Astre felt so strongly about it, he had the man sign a statement saying it was his decision to go against the recommendations of his advisor. The man got into a fatal car accident several years later on the Northern State Parkway on Long Island. Astre says the man had stopped coming to see him by that point, but he learned of the accident when he was contacted by an attorney, who said he was representing the man's wife. She was suing him because her husband was underinsured. Astre sent the attorney the statement the man had signed and the matter disappeared.

Investors aren't just resistant to life insurance. They're not too keen on buying long-term-care insurance either, says Matthew Tuttle, president of Tuttle Wealth Management in Stamford, Conn. In fact, Tuttle says he sees this counterintuitive divide: People in their fifities have less of a problem buying it than people in their sixties and older, the ones who are more likely to need it. They struggle with the prospect of paying the $4,000 to $8,000 annual premiums, Tuttle says.

"The 50 year olds will say, 'Where do we sign?' and the 60-and-up crowd will say, 'We've looked at it before, and we don't' want it,'" Tuttle says.
Tuttle thinks the issue is that the parents of the 60 year olds died younger and didn't really have a reason for it, while the parents of the 50 year olds-who are part of a generation of people living longer-have wound up actually needing long-term care.

"They see Mom and Dad slowing down and forgetting things, and they see how in a year or two, they may have an issue," Tuttle says, noting that Connecticut, where he is based, is the second most expensive state in the country for nursing homes, after Alaska.

Joshua Shorr, a senior investment consultant at Robert W. Baird & Co. in Alpharetta, Ga., says he, too, sees couples chafe at the prospect of buying insurance. He had one couple in their mid-fifties who were very underinsured, and the husband, a mechanical engineer, was the only one working. Shorr told the man that if anything happened to his wife and he became mentally incapacitated and unable to work, he would have no income. The man wound up buying some insurance, but a lot less than Shorr recommended. And to save the $1,000 annual premium, he bought no coverage for his wife. Shorr asked the man to sign a letter saying it was his own decision to remain underinsured.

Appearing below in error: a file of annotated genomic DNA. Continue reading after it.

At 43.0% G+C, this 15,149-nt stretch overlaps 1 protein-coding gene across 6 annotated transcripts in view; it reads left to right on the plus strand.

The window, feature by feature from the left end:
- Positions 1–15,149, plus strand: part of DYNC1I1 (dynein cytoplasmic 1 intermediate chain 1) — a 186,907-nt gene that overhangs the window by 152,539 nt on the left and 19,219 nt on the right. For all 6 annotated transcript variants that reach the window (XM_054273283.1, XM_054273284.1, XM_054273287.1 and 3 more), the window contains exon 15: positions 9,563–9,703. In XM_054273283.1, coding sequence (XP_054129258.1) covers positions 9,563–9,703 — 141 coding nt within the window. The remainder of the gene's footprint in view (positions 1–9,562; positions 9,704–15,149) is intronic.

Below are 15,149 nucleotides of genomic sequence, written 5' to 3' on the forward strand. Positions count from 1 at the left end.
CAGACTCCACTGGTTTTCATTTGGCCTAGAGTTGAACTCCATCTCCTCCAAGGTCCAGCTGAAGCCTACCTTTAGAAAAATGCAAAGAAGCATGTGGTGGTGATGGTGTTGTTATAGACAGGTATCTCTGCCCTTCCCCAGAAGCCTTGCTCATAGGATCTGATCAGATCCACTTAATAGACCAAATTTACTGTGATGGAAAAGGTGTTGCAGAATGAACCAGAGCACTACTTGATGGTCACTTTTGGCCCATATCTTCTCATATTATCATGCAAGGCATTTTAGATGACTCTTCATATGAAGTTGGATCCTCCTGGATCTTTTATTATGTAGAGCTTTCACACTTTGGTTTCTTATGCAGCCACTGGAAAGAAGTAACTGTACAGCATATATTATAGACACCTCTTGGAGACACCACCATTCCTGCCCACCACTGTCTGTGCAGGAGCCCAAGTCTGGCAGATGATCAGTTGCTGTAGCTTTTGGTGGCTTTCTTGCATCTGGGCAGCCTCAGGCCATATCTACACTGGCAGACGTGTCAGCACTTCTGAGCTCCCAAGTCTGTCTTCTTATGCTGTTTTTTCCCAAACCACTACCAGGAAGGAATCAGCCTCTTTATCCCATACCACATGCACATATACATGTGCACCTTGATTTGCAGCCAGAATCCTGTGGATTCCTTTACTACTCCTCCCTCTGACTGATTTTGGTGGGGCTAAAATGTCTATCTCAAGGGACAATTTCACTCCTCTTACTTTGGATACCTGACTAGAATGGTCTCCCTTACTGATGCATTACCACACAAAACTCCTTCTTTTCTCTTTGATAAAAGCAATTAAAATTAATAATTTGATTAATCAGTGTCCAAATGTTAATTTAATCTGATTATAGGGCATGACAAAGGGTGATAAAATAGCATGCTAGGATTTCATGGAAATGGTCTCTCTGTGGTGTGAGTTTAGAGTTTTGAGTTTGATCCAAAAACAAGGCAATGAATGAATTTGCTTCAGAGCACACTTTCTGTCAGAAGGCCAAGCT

Within a year, the wife called her husband at work one day saying she felt dizzy and weak and wanted him to come home. When he arrived, he found her dead on the kitchen floor. And as Shorr had prophesied, the worst-case scenario played out. The wife had no coverage, the man had a meltdown and couldn't work, and he ultimately lost his job, Shorr says. He wound up having to sell his house in a fire sale and move in with his children.

"He was actually very upset with me," Shorr said. "'You should have told us about the risks,' he said. I think he's very litigious. I think he would have sued me."

Shorr says the man had e-mailed him and his branch manager, very upset and saying he didn't have enough insurance. It was as if he was trying to build up some kind of case, Shorr says.

Advisors say the problem is usually that the client doesn't want to spend the money today, so they ignore the potential consequences of tomorrow. Shorr says he was working with another client on an estate plan, and the man had about $13 million in real estate, but only $600,000 of it was in liquid assets. Shorr warned him that it could be problematic because when he and his wife died, the children would be facing a $5 million estate tax bill. And they would probably have to sell some of the real estate empire he had taken a lifetime to build in order to pay for it.

Shorr suggested setting up an irrevocable trust to pay for it. The trust would cost $10,000 to $15,000 to set up, and the man would have to pay an additional $5,000 to $8,000 a year in life insurance premiums. The insurance would then pay the estate taxes. The man declined.